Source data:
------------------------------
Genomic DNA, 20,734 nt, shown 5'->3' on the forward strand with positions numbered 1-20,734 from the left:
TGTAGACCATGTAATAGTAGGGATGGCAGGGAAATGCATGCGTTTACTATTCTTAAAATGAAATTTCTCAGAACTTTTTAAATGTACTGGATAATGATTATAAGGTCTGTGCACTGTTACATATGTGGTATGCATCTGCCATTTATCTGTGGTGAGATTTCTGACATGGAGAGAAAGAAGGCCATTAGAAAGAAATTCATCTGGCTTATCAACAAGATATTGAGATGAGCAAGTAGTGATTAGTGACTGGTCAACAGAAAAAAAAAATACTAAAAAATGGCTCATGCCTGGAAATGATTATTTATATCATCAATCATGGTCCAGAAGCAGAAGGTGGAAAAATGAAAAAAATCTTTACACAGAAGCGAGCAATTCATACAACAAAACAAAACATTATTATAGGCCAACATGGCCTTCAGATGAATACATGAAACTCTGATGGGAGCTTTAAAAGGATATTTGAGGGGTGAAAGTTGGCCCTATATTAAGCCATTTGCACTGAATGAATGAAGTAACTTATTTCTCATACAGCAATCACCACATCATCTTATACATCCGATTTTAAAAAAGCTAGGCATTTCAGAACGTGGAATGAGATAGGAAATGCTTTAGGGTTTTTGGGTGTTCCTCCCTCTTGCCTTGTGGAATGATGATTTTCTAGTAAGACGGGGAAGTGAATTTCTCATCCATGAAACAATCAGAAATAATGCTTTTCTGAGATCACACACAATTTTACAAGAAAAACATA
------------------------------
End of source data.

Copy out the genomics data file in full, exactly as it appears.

Genomic DNA, 20,734 nt, shown 5'->3' on the forward strand with positions numbered 1-20,734 from the left:
TGTAGACCATGTAATAGTAGGGATGGCAGGGAAATGCATGCGTTTACTATTCTTAAAATGAAATTTCTCAGAACTTTTTAAATGTACTGGATAATGATTATAAGGTCTGTGCACTGTTACATATGTGGTATGCATCTGCCATTTATCTGTGGTGAGATTTCTGACATGGAGAGAAAGAAGGCCATTAGAAAGAAATTCATCTGGCTTATCAACAAGATATTGAGATGAGCAAGTAGTGATTAGTGACTGGTCAACAGAAAAAAAAAATACTAAAAAATGGCTCATGCCTGGAAATGATTATTTATATCATCAATCATGGTCCAGAAGCAGAAGGTGGAAAAATGAAAAAAATCTTTACACAGAAGCGAGCAATTCATACAACAAAACAAAACATTATTATAGGCCAACATGGCCTTCAGATGAATACATGAAACTCTGATGGGAGCTTTAAAAGGATATTTGAGGGGTGAAAGTTGGCCCTATATTAAGCCATTTGCACTGAATGAATGAAGTAACTTATTTCTCATACAGCAATCACCACATCATCTTATACATCCGATTTTAAAAAAGCTAGGCATTTCAGAACGTGGAATGAGATAGGAAATGCTTTAGGGTTTTTGGGTGTTCCTCCCTCTTGCCTTGTGGAATGATGATTTTCTAGTAAGACGGGGAAGTGAATTTCTCATCCATGAAACAATCAGAAATAATGCTTTTCTGAGATCACACACAATTTTACAAGAAAAACATA